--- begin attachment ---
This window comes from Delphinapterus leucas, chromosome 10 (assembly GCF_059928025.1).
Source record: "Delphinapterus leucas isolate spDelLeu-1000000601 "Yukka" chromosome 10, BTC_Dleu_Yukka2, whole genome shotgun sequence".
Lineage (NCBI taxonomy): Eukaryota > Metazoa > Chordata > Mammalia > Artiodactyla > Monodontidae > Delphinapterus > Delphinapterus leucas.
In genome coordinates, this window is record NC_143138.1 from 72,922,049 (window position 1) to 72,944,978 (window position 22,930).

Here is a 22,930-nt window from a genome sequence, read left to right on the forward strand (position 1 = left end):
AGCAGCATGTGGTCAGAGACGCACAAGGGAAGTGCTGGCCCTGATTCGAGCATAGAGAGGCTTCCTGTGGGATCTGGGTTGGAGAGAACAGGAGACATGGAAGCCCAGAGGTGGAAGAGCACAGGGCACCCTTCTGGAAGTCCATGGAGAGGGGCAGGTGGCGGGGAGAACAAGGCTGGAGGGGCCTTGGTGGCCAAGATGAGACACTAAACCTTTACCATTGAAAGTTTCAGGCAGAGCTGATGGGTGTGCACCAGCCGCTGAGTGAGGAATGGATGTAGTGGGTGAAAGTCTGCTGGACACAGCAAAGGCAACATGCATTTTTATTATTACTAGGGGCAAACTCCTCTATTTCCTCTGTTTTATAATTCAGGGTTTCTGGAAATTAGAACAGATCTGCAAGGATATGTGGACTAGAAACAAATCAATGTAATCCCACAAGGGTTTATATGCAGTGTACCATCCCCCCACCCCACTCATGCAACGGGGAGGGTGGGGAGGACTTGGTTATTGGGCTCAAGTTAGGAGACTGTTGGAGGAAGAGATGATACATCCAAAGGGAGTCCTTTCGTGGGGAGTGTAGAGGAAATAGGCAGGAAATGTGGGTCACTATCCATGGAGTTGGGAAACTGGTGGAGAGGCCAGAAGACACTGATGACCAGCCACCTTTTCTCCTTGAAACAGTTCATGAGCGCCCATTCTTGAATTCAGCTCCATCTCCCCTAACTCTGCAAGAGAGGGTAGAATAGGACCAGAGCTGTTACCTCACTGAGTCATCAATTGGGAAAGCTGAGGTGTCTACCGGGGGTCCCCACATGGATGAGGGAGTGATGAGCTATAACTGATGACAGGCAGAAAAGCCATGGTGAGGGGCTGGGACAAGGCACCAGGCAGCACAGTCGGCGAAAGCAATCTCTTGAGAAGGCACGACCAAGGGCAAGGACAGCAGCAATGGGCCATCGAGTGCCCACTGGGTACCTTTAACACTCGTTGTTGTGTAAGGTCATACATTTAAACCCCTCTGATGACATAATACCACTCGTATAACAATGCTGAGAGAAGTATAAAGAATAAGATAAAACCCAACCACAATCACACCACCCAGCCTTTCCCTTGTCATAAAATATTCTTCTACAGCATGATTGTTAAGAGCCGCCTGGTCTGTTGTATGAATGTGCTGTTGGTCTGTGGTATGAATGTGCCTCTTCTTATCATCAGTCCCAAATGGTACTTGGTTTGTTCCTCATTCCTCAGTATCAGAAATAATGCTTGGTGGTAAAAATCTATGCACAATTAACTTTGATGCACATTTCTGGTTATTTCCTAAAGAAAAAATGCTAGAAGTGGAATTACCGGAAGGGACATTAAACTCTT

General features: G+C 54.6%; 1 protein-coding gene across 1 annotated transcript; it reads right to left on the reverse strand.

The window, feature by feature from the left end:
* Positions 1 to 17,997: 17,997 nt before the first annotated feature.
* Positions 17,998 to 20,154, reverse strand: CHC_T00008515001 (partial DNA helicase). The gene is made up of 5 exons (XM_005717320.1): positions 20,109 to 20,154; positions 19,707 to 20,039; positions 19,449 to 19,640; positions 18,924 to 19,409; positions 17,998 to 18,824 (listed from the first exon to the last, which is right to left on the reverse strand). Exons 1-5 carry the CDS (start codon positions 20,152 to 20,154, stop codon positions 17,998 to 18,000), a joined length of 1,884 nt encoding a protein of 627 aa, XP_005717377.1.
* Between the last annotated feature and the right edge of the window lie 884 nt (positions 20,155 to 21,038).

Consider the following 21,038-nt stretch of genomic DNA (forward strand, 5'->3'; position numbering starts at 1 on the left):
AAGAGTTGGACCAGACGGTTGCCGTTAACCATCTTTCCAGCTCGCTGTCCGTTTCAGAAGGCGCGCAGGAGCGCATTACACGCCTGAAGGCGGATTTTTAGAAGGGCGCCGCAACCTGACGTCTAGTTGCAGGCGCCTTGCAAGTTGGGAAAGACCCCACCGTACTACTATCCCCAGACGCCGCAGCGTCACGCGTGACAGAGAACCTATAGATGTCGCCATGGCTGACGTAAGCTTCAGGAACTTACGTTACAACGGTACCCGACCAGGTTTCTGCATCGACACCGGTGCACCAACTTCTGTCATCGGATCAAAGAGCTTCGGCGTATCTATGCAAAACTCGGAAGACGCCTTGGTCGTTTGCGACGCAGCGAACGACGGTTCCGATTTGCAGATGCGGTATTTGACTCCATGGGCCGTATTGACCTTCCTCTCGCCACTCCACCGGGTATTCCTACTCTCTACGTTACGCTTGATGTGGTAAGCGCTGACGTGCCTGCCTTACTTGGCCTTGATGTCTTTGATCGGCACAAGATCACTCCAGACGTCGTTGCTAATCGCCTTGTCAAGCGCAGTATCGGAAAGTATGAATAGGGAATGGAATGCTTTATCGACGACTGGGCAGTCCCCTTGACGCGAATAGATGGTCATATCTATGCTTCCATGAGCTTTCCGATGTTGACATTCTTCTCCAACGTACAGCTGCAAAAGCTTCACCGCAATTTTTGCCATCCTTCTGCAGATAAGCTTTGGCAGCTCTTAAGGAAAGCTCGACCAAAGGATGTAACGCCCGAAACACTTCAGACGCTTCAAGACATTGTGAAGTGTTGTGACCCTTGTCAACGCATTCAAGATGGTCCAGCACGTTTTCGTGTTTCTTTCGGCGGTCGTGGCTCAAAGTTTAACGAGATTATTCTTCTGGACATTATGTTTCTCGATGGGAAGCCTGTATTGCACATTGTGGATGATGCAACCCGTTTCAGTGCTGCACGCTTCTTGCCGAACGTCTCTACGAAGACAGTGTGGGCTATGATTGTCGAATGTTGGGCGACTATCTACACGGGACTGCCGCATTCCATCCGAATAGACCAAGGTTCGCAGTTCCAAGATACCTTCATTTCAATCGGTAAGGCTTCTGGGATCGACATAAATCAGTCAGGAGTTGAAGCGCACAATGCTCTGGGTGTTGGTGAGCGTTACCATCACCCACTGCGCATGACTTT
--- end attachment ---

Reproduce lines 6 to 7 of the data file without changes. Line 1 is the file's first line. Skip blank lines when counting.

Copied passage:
AGCAGCATGTGGTCAGAGACGCACAAGGGAAGTGCTGGCCCTGATTCGAGCATAGAGAGGCTTCCTGTGGGATCTGGGTTGGAGAGAACAGGAGACATGGAAGCCCAGAGGTGGAAGAGCACAGGGCACCCTTCTGGAAGTCCATGGAGAGGGGCAGGTGGCGGGGAGAACAAGGCTGGAGGGGCCTTGGTGGCCAAGATGAGACACTAAACCTTTACCATTGAAAGTTTCAGGCAGAGCTGATGGGTGTGCACCAGCCGCTGAGTGAGGAATGGATGTAGTGGGTGAAAGTCTGCTGGACACAGCAAAGGCAACATGCATTTTTATTATTACTAGGGGCAAACTCCTCTATTTCCTCTGTTTTATAATTCAGGGTTTCTGGAAATTAGAACAGATCTGCAAGGATATGTGGACTAGAAACAAATCAATGTAATCCCACAAGGGTTTATATGCAGTGTACCATCCCCCCACCCCACTCATGCAACGGGGAGGGTGGGGAGGACTTGGTTATTGGGCTCAAGTTAGGAGACTGTTGGAGGAAGAGATGATACATCCAAAGGGAGTCCTTTCGTGGGGAGTGTAGAGGAAATAGGCAGGAAATGTGGGTCACTATCCATGGAGTTGGGAAACTGGTGGAGAGGCCAGAAGACACTGATGACCAGCCACCTTTTCTCCTTGAAACAGTTCATGAGCGCCCATTCTTGAATTCAGCTCCATCTCCCCTAACTCTGCAAGAGAGGGTAGAATAGGACCAGAGCTGTTACCTCACTGAGTCATCAATTGGGAAAGCTGAGGTGTCTACCGGGGGTCCCCACATGGATGAGGGAGTGATGAGCTATAACTGATGACAGGCAGAAAAGCCATGGTGAGGGGCTGGGACAAGGCACCAGGCAGCACAGTCGGCGAAAGCAATCTCTTGAGAAGGCACGACCAAGGGCAAGGACAGCAGCAATGGGCCATCGAGTGCCCACTGGGTACCTTTAACACTCGTTGTTGTGTAAGGTCATACATTTAAACCCCTCTGATGACATAATACCACTCGTATAACAATGCTGAGAGAAGTATAAAGAATAAGATAAAACCCAACCACAATCACACCACCCAGCCTTTCCCTTGTCATAAAATATTCTTCTACAGCATGATTGTTAAGAGCCGCCTGGTCTGTTGTATGAATGTGCTGTTGGTCTGTGGTATGAATGTGCCTCTTCTTATCATCAGTCCCAAATGGTACTTGGTTTGTTCCTCATTCCTCAGTATCAGAAATAATGCTTGGTGGTAAAAATCTATGCACAATTAACTTTGATGCACATTTCTGGTTATTTCCTAAAGAAAAAATGCTAGAAGTGGAATTACCGGAAGGGACATTAAACTCTT

General features: G+C 54.6%; 1 protein-coding gene across 1 annotated transcript; it reads right to left on the reverse strand.